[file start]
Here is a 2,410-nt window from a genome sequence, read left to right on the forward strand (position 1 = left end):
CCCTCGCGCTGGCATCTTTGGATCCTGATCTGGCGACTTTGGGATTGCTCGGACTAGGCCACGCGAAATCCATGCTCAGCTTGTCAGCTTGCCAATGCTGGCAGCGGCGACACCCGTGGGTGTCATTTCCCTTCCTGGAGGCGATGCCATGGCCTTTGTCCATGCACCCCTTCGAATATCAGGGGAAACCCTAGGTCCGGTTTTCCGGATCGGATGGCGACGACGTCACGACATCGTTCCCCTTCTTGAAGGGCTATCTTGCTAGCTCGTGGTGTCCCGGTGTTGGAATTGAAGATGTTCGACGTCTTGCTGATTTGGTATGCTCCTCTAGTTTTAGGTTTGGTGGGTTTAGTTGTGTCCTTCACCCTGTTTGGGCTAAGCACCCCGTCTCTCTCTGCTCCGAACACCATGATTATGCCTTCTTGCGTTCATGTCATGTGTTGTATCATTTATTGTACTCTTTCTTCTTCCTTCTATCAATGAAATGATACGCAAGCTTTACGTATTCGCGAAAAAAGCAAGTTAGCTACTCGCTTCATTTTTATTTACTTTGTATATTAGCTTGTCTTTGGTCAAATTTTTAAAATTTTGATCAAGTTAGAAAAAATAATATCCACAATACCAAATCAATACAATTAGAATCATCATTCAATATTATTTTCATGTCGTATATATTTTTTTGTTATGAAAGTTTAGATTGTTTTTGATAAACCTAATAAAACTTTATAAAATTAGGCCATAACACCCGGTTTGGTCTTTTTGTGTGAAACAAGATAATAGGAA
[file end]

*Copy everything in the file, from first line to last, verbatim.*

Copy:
Here is a 2,410-nt window from a genome sequence, read left to right on the forward strand (position 1 = left end):
CCCTCGCGCTGGCATCTTTGGATCCTGATCTGGCGACTTTGGGATTGCTCGGACTAGGCCACGCGAAATCCATGCTCAGCTTGTCAGCTTGCCAATGCTGGCAGCGGCGACACCCGTGGGTGTCATTTCCCTTCCTGGAGGCGATGCCATGGCCTTTGTCCATGCACCCCTTCGAATATCAGGGGAAACCCTAGGTCCGGTTTTCCGGATCGGATGGCGACGACGTCACGACATCGTTCCCCTTCTTGAAGGGCTATCTTGCTAGCTCGTGGTGTCCCGGTGTTGGAATTGAAGATGTTCGACGTCTTGCTGATTTGGTATGCTCCTCTAGTTTTAGGTTTGGTGGGTTTAGTTGTGTCCTTCACCCTGTTTGGGCTAAGCACCCCGTCTCTCTCTGCTCCGAACACCATGATTATGCCTTCTTGCGTTCATGTCATGTGTTGTATCATTTATTGTACTCTTTCTTCTTCCTTCTATCAATGAAATGATACGCAAGCTTTACGTATTCGCGAAAAAAGCAAGTTAGCTACTCGCTTCATTTTTATTTACTTTGTATATTAGCTTGTCTTTGGTCAAATTTTTAAAATTTTGATCAAGTTAGAAAAAATAATATCCACAATACCAAATCAATACAATTAGAATCATCATTCAATATTATTTTCATGTCGTATATATTTTTTTGTTATGAAAGTTTAGATTGTTTTTGATAAACCTAATAAAACTTTATAAAATTAGGCCATAACACCCGGTTTGGTCTTTTTGTGTGAAACAAGATAATAGGAA